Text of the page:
Companies using animals in adverts to donate to wildlife charities
Companies that use animals to market their brands will now be required by United Nations Development Programme to raise funds for wildlife conservation.
In the new initiative dubbed Lion's Share, the corporate world in all UN member states will be expected to make voluntary contributions every time an animal appears in their adverts.
The money raised will be channelled towards conservation of wildlife habitats and animal welfare.
Advertisers like Kenya Commercial Bank which uses a lion in its logo or Nakumatt chain stores that uses elephant symbol are being asked to contribute 0.5 per cent of their media spending for each TV, print or online marketing campaign featuring an animal.
The campaign argues that whereas many corporate bodies use animals to advance their commercial brands and make profits, little or nothing is channelled back to the wildlife, most of which continue to be endangered due to human activities.
The Lion's Share Fund gives brands the opportunity to take urgent and significant action to play their role in protecting wildlife conservation and animal welfare by raising money, beyond corporate social responsibility, in a more sustainable way.
According to Abdoulaye Mar Dieye, the director of UNDP's bureau for policy and programme support, the initiative is a coalition of the willing and anyone who feels compassionate enough to give back to the wildlife, they are using to generate profits.
"Everyone is commercially abusing the wildlife to advertise their products from airlines, hotels, banks, manufacturing firms, but despite this profit-making significance, animals do not always get the support they deserve" he said in an interview with the Nation.
Mr Dieye explained: "We're not compelling firms to contribute to Lion's Share Fund but rather creating moral compassion and awareness on the need to support wildlife conservation".
He says the new fund aims to raise US$100 million (Sh10 billion) annually in the next three years. The money will be invested in initiatives and programmes that benefit animal welfare, conservation and their environments worldwide.
Statistics compiled by UN indicate that, advertisers worldwide spend about US$300 billion (Sh30 trillion) and the campaigners think the 0.5 per cent is a tiny fraction of the global budget that will see them raise a minimum of US$100 million annually.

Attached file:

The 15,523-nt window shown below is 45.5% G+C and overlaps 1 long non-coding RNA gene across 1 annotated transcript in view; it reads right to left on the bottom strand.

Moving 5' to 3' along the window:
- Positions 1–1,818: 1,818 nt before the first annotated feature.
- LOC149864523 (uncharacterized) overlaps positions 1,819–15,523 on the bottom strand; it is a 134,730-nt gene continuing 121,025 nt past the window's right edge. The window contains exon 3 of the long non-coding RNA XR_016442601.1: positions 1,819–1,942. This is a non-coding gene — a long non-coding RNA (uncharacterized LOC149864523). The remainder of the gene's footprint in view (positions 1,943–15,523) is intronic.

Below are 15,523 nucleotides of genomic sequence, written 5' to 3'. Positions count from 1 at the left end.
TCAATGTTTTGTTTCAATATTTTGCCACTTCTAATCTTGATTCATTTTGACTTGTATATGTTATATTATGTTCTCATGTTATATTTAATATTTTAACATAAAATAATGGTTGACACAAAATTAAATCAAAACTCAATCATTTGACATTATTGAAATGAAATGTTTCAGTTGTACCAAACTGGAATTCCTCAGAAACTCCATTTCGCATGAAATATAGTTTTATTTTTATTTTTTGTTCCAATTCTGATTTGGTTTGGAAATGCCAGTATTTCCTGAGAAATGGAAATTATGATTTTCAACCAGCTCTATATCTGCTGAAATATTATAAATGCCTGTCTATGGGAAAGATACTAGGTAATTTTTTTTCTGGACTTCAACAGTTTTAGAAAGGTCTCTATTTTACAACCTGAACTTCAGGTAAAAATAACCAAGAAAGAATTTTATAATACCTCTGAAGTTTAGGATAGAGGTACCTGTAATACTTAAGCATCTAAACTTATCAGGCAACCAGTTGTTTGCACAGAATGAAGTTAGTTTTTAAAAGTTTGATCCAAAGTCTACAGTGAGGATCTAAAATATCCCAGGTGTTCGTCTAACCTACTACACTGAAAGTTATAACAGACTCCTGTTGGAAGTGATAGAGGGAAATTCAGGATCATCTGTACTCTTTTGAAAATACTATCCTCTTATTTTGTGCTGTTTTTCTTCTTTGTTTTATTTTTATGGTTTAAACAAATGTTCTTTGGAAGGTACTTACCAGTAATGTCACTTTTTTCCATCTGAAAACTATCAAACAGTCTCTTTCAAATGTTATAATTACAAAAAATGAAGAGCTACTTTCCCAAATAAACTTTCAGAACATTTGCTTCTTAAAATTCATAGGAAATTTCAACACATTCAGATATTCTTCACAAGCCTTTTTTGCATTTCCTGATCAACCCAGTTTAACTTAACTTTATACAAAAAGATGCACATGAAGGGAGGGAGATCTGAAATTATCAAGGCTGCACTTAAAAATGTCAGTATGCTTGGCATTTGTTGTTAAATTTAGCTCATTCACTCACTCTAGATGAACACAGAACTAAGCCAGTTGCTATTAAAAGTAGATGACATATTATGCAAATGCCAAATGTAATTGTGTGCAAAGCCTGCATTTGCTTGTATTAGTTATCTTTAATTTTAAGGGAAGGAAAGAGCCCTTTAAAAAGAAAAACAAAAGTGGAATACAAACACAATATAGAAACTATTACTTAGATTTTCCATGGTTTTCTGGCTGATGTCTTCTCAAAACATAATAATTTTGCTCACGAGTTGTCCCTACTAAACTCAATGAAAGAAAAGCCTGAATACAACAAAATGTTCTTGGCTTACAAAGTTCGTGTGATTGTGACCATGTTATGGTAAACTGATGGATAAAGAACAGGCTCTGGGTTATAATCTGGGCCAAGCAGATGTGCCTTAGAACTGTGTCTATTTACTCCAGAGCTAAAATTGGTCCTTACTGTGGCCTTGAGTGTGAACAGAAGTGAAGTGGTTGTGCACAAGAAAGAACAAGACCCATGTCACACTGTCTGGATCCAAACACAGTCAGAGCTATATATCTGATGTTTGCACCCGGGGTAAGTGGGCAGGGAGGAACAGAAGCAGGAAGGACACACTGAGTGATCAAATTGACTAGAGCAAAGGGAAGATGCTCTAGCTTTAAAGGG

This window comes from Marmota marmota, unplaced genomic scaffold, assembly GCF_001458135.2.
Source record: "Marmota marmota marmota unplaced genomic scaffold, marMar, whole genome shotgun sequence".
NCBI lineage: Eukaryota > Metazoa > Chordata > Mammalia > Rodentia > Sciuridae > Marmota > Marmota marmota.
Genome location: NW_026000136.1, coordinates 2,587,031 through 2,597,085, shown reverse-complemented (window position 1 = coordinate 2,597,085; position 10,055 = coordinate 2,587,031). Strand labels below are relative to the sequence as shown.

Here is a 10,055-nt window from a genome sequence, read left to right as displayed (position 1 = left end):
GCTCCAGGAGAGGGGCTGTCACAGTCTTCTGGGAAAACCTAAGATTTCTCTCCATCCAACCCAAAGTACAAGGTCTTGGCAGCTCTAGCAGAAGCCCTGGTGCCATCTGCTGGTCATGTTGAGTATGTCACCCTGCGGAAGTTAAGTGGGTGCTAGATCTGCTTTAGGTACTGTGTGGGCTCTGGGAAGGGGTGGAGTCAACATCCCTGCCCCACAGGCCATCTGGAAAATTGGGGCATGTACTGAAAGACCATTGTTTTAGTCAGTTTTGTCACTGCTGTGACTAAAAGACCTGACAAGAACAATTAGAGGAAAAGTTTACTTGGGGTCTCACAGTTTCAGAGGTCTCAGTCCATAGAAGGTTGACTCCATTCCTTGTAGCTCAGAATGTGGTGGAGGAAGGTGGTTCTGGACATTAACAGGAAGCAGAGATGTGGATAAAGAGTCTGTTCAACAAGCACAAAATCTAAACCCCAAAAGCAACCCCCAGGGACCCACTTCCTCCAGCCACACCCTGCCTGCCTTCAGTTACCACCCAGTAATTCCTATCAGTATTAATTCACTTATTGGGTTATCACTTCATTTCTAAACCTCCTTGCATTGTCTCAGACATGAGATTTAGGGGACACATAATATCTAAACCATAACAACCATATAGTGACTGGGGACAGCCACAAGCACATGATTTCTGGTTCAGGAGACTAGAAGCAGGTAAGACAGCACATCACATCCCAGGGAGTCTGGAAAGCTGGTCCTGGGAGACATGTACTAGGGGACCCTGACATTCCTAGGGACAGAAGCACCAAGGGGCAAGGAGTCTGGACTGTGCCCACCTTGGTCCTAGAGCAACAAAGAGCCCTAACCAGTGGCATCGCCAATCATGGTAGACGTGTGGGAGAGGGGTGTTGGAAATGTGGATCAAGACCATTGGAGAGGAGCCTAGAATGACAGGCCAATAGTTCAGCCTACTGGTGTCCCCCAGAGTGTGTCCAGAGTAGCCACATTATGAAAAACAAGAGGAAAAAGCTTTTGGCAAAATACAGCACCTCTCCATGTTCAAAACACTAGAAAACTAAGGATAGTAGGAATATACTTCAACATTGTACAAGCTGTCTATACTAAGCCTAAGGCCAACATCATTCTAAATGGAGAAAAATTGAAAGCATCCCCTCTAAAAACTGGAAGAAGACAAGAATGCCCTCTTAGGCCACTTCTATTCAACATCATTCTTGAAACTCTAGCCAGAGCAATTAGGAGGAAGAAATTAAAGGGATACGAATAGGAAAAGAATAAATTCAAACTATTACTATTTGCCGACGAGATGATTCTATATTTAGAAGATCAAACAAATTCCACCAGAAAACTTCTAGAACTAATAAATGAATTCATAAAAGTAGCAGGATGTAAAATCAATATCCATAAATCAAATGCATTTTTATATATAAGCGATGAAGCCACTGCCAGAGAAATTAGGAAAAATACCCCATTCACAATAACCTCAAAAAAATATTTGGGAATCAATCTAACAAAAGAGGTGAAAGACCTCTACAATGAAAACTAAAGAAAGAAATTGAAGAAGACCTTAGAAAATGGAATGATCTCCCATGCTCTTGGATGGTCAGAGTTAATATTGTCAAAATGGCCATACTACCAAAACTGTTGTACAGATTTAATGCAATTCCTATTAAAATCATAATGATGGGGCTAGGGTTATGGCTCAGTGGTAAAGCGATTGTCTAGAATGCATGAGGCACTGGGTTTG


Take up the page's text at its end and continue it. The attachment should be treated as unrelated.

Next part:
Out of the Sh30 trillion spending, animals appear in approximately 20 per cent of all advertisements in the world, yet despite this, animals do not always receive the support they deserve.
"We intend to raise the amount from advertisers whom we expect to contribute 0.5 per cent of their media spend every time an animal is featured in an advertisement," the UN official explained
This, he said will go a long way in reversing the deaths of wildlife species in danger of extinction globally by restoring their depleted habitats and enhancing their protection measures.
Two weeks ago, UNDP signed a major partnership agreement with global outdoor advertising firm JCDecaux Group, the latest partner to join the Lion's Share Fund campaign.
The deal was signed during the fourth session of the United Nations Environment Assembly (UNEA) in Nairobi, which brought together more than 4,700 delegates including six heads of state, environment ministers from 88 countries, business leaders and civil society representatives from across the world.
JCDecaux, which operates in 4,031 cities across more than 80 countries – 20 of them in Africa and reaches a daily audience of over 410 million people, will play a key role in the initiative, running campaigns of the Lion's Share across the year.
"This latest partnership with JCDecaux marks a continuing evolution of this innovative fund, which is providing an opportunity for media companies to join and to help preserve and protect biodiversity across the globe" said Mr Dieye.
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